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Harvard, Penn and MIT presidents face grilling by Congress over antisemitism

The presidents of Harvard University, the University of Pennsylvania and Massachusetts Institute of Technology are facing questions from Congress Tuesday about their responses to alleged incidents of antisemitism on their campuses in the wake of the Israel-Hamas war.

“Today, each of you will have a chance to answer to and atone for the many specific instances of vitriolic, hate-filled antisemitism on your respective campuses that have denied students the safe learning environment they are due,” said Republican Rep. Virginia Foxx of North Carolina.

“As you confront our questions in this hearing, remember that you are not speaking to us, but to the students on your campus who have been threatened and assaulted and who look to you to protect them,” she said.

As chair of the House Committee on Education and the Workforce, Foxx invited Harvard president Claudine Gay, Penn president Liz Magill and MIT president Sally Kornbluth to testify.

“After the events of the past two months, it is clear that rabid antisemitism and the university are two ideas that cannot be cleaved from one another,” Foxx said.

For several hours, the presidents faced questions about their disciplinary actions toward students regarding acts of antisemitism, how their schools’ hiring practices ensure their faculty represent diverse viewpoints and how they are ensuring safety on campus.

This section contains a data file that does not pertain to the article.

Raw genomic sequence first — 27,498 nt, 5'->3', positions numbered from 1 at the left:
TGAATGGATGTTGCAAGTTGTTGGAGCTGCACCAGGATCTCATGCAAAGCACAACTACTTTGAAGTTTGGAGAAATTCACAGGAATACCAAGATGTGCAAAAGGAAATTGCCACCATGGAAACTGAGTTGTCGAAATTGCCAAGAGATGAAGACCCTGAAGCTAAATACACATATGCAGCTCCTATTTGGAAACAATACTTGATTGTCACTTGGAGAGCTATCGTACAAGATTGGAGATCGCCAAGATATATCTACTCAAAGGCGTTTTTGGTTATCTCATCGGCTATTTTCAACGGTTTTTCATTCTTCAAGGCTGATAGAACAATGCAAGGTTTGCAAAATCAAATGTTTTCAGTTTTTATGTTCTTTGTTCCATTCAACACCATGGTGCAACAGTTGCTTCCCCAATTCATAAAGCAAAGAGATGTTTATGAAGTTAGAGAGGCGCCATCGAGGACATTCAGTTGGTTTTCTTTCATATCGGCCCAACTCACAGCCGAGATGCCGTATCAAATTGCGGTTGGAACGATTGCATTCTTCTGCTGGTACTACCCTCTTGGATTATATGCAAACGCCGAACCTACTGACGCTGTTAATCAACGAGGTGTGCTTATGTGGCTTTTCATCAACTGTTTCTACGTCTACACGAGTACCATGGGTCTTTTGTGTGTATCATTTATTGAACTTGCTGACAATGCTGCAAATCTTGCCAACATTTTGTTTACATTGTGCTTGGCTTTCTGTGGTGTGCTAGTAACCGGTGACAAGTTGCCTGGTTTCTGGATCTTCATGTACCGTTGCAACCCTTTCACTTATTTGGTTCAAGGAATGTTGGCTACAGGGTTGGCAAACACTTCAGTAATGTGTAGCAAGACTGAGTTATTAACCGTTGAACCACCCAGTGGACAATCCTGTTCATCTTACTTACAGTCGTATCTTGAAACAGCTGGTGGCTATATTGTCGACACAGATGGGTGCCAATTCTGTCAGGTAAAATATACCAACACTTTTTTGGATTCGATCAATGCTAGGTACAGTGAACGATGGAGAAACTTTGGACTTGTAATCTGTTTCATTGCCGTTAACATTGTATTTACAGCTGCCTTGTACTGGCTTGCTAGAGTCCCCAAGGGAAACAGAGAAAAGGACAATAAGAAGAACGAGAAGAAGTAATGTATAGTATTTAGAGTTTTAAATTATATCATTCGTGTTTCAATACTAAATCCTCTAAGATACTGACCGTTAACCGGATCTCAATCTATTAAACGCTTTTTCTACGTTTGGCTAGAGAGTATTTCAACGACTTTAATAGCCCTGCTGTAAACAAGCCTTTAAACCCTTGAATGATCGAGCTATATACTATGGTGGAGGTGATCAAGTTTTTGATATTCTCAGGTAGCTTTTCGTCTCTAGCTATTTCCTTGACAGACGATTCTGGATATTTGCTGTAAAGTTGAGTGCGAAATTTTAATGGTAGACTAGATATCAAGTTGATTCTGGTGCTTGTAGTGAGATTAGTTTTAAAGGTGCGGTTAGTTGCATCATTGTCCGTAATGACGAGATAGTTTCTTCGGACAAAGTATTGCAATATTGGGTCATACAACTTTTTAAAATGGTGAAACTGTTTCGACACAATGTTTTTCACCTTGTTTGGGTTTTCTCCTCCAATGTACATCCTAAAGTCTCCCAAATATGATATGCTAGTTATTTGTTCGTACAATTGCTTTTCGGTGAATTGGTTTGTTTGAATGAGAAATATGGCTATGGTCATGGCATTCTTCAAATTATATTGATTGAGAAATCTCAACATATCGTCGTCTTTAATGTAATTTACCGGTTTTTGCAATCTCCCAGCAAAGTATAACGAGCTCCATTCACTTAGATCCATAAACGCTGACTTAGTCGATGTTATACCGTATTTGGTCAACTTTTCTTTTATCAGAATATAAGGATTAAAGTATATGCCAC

While Republican leaders of the committee said the focus of the hearing was on addressing antisemitism, the college leaders also said they are seeing a rise in Islamophobia and are working to combat those acts of hate as well.

Combatting antisemitism while protecting free speech

Several Republican members of the committee argued that the college presidents are not doing enough to protect Jewish students on campus.

In a testy exchange, Republican Rep. Elise Stefanik of New York asked Gay if Harvard would take disciplinary action against students or applicants who say “from the river to the sea” or “intifada.”

The two terms are sometimes used at pro-Palestinian protests and Stefanik argued that the use of “intifada” in the context of the Israeli-Arab conflict is “indeed a call for violent armed resistance against the state of Israel, including violence against civilians and the genocide of Jews.”

Gay said that type of “hateful, reckless, offensive speech” is “abhorrent” to her.

“Do you believe that type of hateful speech is contrary to Harvard’s code of conduct or is it allowed at Harvard?” Stefanik, a Harvard graduate, pressed.

“It is at odds with the value of Harvard, but … we embrace a commitment to free expression even of views that are objectionable, offensive, hateful,” Gay said.

When that speech crosses into conduct that violates Harvard’s policies against bullying and harassment, or incites violence or threatens safety, then action is taken, she said.

“We have robust disciplinary processes that allow us to hold individuals accountable,” Gay said.

Education Department’s investigations

Since the October 7 Hamas terrorist attack on Israel, the Department of Education has opened an unprecedented number of investigations into alleged incidents of hate on college campuses.